The results for the Y-DNA test came back quickly, but resulted in very few matches–no close ones at all. I have a fairly rare paternal haplogroup, N. After researching what that means, it made perfect sense; my paternal line comes from the Baltic region. There just aren't enough people from that background who've tested yet. The mtDNA results came back next, placing me in the maternal haplogroup K. I have several exact matches, but they're from all over Europe, so I haven't contacted any of them yet. Since mtDNA mutates much more slowly than the Y-DNA markers tested, matches could be related through a maternal ancestor 100s or even 1000s of years ago.
Family Finder (FF) results were a bit slower. FTDNA is in the process of upgrading their tests to a new platform, so all their existing FF tests are being rerun also. As soon as my results came back, I had one match predicted as a 5th or more distant cousin. I e-mailed them, but have yet to hear back. Now every few days, as more tests are posted, I'm getting a few more matches. As of today, I have eight matches, all pretty distant, except one predicted as a 3rd cousin. I've e-mailed all of them, and received replies from most of them. We haven't been able to determine how we're related yet, but in many cases we've been able to narrow down our search to one particular branch, or geographic area.
Most of my ancestors were relative newcomers to America, arriving in the late 19th century. So I've been concentrating on the lines with deep roots here. Unfortunately, those branches are some of my least documented, or researched in many cases. I have solid paper trails for most of my ancestors since the mid-19th century, some extending back into Europe. What little I knew of my ancestors who were already in America in the 18th century, was often based on others' research I'd found on the internet. Yes, I know, one should never trust somebody else's research without verifying the evidence, especially from the internet. But this was years ago, before I'd ever heard of Evidence Explained. Ancestry.com has actually made me a better researcher, as I have access to countless databases, and check everybody's work against the sources (but I'll save that for another post some day).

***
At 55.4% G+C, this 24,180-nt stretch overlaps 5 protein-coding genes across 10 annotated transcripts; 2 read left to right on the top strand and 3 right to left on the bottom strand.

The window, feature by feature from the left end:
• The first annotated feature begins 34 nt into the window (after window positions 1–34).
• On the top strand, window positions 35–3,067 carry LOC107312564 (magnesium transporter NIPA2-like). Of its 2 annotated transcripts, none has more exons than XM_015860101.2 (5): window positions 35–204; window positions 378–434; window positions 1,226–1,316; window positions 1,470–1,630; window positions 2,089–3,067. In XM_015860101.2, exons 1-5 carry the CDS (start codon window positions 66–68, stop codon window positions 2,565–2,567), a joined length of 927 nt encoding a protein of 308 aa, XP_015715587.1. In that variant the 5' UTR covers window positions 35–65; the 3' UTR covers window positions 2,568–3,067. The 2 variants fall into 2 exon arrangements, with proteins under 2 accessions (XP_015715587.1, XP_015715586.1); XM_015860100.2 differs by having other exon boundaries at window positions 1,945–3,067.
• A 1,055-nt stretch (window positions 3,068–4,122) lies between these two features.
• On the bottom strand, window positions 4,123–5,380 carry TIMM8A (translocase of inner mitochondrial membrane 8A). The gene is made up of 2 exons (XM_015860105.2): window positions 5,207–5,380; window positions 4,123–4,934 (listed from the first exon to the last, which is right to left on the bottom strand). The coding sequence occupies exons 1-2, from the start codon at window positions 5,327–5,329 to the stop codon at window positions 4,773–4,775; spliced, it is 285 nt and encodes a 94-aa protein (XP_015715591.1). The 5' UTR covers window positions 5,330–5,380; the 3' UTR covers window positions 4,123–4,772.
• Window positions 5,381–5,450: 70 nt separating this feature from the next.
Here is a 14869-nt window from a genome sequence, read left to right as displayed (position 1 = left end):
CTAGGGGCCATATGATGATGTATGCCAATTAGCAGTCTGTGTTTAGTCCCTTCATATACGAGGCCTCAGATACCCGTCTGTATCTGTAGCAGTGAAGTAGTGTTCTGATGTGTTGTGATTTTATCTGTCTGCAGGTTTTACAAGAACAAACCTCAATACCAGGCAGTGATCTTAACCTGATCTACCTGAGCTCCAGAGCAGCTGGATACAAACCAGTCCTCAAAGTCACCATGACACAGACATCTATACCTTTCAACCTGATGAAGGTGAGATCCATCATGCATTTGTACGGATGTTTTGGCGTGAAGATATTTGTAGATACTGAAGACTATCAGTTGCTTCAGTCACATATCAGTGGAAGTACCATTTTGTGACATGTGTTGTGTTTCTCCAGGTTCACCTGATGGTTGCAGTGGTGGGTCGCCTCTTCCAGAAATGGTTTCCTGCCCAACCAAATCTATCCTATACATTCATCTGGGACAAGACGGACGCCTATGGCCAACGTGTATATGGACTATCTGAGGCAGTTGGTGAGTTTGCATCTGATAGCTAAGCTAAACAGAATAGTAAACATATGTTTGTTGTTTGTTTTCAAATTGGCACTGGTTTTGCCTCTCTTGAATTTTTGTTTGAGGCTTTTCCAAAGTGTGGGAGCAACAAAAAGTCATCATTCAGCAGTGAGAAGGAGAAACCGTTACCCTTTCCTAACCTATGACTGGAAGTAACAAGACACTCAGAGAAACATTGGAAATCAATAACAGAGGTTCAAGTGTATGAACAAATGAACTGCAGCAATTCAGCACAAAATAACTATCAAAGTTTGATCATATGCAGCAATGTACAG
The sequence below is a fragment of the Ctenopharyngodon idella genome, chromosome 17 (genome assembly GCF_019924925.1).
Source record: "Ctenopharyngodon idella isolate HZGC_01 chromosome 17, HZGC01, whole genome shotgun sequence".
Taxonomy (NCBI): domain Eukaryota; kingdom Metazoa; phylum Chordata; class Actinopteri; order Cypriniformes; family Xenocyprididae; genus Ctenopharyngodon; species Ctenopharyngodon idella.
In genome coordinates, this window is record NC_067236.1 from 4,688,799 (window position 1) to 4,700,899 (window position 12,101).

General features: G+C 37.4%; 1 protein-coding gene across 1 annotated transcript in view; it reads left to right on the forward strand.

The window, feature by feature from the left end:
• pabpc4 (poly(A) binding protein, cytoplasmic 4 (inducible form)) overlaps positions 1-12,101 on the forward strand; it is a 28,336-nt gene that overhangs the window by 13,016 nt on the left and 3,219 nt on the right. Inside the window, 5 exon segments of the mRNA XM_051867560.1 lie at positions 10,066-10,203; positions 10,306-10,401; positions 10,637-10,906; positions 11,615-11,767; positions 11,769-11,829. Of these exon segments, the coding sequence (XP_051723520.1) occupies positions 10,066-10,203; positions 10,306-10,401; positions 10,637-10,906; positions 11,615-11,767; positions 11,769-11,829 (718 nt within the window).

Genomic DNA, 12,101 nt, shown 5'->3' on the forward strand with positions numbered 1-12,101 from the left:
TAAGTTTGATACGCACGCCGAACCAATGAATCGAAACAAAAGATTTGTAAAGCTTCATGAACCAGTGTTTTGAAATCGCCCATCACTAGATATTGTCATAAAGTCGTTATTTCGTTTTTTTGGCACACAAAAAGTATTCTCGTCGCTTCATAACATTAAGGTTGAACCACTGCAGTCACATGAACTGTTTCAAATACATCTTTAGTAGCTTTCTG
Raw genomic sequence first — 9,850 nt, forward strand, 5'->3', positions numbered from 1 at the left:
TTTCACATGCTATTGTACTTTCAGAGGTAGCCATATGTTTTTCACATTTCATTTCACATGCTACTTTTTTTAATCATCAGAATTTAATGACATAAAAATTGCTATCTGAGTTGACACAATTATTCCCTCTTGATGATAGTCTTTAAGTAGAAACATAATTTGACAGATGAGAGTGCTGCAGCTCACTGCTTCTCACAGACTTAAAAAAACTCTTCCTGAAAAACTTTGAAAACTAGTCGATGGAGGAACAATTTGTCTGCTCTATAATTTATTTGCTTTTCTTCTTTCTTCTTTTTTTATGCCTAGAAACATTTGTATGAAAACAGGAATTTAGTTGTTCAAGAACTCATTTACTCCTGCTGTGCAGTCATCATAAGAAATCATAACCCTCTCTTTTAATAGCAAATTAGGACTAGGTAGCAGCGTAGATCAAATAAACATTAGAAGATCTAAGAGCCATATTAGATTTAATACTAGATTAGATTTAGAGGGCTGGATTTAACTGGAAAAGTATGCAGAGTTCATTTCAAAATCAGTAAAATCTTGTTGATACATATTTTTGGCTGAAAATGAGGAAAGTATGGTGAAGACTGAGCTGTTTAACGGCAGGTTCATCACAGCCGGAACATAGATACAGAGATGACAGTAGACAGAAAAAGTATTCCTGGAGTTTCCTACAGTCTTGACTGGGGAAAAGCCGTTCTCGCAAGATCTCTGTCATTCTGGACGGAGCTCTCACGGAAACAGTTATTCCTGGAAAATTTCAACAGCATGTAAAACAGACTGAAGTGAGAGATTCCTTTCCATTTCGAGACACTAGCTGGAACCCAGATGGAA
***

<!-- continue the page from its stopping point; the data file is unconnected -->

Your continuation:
One line that's been in America since the 17th century, and I hadn't researched thoroughly, is the Matteson family. Based on the geographic area where the ancestors of both my matches' and mine were approximately co-located, this was one branch I suspected might have some connections. One of my great-great-great-grandmothers was a Mattison, and I already had records regarding her and her parents back to 1850. Then using a simple Google search, I found a wonderful family website for the Mattesons! I'd previously found the eponymous cemetery, village, lake, and township in Michigan, but didn't know how they were related. The website lists five generations of descendants from the patriarch, Henry Matteson. Now I'm going through it all, verifying the information against the sources I can find, and adding it to my family tree. I wish every family had a website like that. It would make research so much easier. For many of my ancestors, I don't know where to go next, or even begin in some cases.
As a side note, this is probably the most misspelled surname among all my ancestors. It's not a particularly strange name or difficult to spell, but it's close to several other surnames, and the double consonant and vowels are often mixed up. Not even counting the collateral branches, here are variant* and deviant* spellings of the surname I've found in different records:
- Maddison (deviant)
- Madison (adopted by some descendants)
- Mathewson (deviant)
- Matson (deviant)
- Matthewson (deviant)
- Matteson (original surname)
- Matterson (deviant)
- Mattison (adopted by my descendants)